Stigma and Social Exclusion
What is “stigma?” Let’s choose to define it as “elements of labelling, stereotyping, separating, status loss, and discrimination co-occurring in a power situation that allows these processes to unfold.”
The most prevalent such stigma in relation to people with mental health issues falls into two broad categories: (1) fear because of the false pretext that they are dangerous and (2) loathing because of the equally false premise that they are cognitively impaired.
The language used to describe people with mental health issues matters. “The mentally ill” is more likely to feed and inflame stereotypes than the “people first” language I am using. There are, of course, myriad options and preferences. “People with lived experience” is currently popular in Canada. Consumers or survivors of mental health systems is preferred by certain clients. “Patient” vs. “Client” has been a controversial discourse over the years.
Anti-stigma busting campaigns take widely differing approaches to the issue. The issue itself is not controversial. People with mental health issues, if they self-identify or are identified, are too often feared and loathed, leading to social exclusion. They are unable to access the standard of health care enjoyed by others in their communities, including for medical / physical needs or appropriate legal services, if their capacity is questioned solely due to their mental health issues. It is for this reason that these individuals so often refuse to self-identify or try very hard to evade identification. Because of their legitimate fear of being excluded or badly treated by society and having their rights diminished solely because they experience such crises.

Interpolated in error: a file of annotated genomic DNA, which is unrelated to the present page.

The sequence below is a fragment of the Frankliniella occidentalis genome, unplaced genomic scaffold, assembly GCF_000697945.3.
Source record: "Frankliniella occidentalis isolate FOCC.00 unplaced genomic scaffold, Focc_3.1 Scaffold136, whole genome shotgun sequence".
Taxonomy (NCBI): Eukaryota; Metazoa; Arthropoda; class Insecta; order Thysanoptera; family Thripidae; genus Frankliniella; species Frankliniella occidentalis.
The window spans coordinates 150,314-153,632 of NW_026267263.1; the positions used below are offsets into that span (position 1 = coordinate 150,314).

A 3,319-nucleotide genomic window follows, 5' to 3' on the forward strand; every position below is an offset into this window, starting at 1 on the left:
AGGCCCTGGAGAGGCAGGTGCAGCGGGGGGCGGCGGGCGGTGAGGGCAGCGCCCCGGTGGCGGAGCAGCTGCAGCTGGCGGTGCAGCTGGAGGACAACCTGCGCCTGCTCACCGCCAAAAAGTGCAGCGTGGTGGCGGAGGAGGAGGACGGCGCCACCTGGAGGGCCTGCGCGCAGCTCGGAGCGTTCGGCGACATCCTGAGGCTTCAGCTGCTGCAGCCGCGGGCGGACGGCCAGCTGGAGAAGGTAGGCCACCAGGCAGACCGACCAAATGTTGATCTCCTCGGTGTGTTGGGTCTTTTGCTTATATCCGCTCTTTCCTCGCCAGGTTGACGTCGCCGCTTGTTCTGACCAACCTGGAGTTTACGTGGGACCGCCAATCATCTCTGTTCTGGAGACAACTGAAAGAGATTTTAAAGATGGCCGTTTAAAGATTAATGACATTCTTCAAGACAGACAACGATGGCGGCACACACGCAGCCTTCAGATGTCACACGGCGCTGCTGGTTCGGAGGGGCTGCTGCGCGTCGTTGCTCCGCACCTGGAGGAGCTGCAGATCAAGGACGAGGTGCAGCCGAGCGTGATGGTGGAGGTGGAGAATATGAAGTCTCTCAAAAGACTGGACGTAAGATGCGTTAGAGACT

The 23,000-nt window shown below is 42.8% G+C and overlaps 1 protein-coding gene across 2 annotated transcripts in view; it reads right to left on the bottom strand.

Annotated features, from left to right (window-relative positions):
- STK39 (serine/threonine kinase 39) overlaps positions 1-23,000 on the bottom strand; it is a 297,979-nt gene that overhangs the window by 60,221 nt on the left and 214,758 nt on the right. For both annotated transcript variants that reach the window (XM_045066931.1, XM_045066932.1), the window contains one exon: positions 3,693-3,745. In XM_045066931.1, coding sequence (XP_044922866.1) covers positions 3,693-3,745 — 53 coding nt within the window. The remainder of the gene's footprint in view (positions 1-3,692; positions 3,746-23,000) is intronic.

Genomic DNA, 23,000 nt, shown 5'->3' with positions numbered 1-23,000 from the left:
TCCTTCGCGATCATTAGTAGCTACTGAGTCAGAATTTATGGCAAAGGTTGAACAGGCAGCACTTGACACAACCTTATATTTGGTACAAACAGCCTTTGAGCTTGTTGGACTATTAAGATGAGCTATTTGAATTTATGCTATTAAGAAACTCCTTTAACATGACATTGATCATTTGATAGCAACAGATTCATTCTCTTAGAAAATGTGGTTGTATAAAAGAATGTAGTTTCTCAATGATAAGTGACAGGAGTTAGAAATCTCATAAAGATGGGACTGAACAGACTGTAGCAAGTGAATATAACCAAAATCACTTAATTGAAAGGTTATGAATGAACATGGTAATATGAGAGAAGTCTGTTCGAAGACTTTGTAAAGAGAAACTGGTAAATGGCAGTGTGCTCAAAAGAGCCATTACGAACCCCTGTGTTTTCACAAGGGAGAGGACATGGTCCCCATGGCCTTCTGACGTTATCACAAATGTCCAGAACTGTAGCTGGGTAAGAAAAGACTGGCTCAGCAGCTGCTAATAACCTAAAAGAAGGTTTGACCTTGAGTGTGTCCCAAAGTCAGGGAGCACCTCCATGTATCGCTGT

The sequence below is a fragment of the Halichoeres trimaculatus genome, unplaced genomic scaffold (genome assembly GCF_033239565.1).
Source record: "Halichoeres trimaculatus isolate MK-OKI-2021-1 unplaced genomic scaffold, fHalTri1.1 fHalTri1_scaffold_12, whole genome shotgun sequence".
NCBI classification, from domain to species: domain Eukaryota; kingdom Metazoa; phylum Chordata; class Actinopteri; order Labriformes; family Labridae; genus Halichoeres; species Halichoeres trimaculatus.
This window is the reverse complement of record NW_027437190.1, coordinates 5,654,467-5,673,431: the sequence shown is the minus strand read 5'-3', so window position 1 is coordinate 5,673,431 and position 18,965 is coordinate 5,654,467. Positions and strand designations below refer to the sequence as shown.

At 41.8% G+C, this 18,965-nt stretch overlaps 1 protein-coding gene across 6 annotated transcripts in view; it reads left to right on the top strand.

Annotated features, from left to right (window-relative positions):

Some anti-stigma campaigns focus on identifying as biomedical the root of the mental health issue. The Bell ‘let’s talk campaign’ is one such example. “She’s not crazy, she’s sick. Let’s go over and say ‘hi.” This was meant to suggest people would be more likely to befriend a person with overt behaviours that appeared different if they understood that what was causing the difference was not a choice, but disease. Many people in the affected communities do not agree and do not ascribe to the ‘medical model’ in addressing issues of discrimination or stigma. Nor do they agree that there is a biomedical basis for explaining crises in emotions. Other people suggest that it does not much matter what is causing the behaviour, the idea overall is to help the person feel better and achieve a better quality of life if that is what they want. And to do so, what helps is to provide the person with what they want.
Labelling the experiences of persons in crises as an ‘illness’ ultimately does not address or resolve the problem of social inclusion as it relates to stigma. It simply changes the discourse. Rather than blaming the person for being lazy and therefore unable to ‘pull up their socks’ and ‘get normal’, the person is blamed, if they are identified as continuing in crisis, for ‘not taking their medication.’ All of this misses many realities, including that medications do not work for many people, or come with severe side effects such that they make the person’s life worse rather than better. The medicalization of the experiences of clients can end up blaming them for their situation as much as any other stigma. Just saying ‘they’re sick’ does nothing to diminish the stereotype of the ‘mentally ill dangerous offender” or the one where the person is intellectually impaired. Those are the myths that hurt our clients and must be eradicated directly. The best way to do that is to treat other human beings as just that. Human beings.
* * * * *
Anita Szigeti is part of the speakers who will participate in CIAJ’s 43rd Annual Conference on Justice and Mental Health which will take place from October 17-9, 2018, in Ottawa.